The James Campbell NWR seeks to preserve the wetlands that still exist on the northern part of the O’ahu Island, Hawaii. Established in 1976, it has provided the protection, food, and nesting sites to the endangered water birds of Hawaii, as well as close to 114 other species of water bird.
The wetlands are maintained so that they may provide protection to the endangered Hawaiian stilt, coot, duck, and moorhen. This refuge gives them their best chance at survival, and doubles as a stop for many migrating birds. There is currently an attempt to expand the refuge to from its 260 acres of freshwater wetlands to 1,100 acres, which would make it the largest wetland wildlife refuge that is managed in Hawaii.
What To Expect
There are two parts of the wildlife refuge: the Punamanō Unit (134 acres) has a natural marsh that offers deep waters for wetland birds and the Ki‘i Unit (126 acres), unlike the Punamanō, is an artificial system of wetland habitat created for the wetland birds. Recreation at the Refuge consists mainly of observation and photography, so that the natural habitat for the water birds is uninterrupted during the breeding season.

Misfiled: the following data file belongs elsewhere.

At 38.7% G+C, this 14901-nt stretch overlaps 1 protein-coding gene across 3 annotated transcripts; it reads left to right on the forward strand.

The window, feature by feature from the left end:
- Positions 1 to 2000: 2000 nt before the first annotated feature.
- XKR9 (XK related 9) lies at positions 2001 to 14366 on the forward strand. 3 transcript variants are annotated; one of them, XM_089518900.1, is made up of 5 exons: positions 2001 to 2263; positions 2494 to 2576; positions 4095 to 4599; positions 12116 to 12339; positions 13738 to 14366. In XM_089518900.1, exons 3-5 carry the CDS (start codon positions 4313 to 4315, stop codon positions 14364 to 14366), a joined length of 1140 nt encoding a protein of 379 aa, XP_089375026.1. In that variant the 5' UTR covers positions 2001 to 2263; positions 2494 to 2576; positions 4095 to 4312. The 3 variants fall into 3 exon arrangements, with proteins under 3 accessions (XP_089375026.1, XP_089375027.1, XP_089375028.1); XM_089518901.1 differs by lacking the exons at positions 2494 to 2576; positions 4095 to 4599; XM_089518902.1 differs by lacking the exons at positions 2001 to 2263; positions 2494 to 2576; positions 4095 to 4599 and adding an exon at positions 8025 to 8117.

Hours of Operation
The Ki‘i Unit is open during the non-breeding season on a limited basis. Open third Saturday in October through the third Saturday in February, the refuge is not open the rest of the year because of the ae‘o breeding season. Guided public tours are available on Thursday afternoons and during the morning of the first two Saturdays of the month, and in the afternoons of the last two Saturdays of the month. You must reserve a space to take the tour.
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The public is not allowed entry into the refuge unless participating in the guided public tours, or the visit is authorized by the refuge manager.
How To Get There
Contact Mike Silbernagle, Acting Project Leader, by phone at (808) 637-6330, or by email at: firstname.lastname@example.org to set up a tour reservation and receive directions.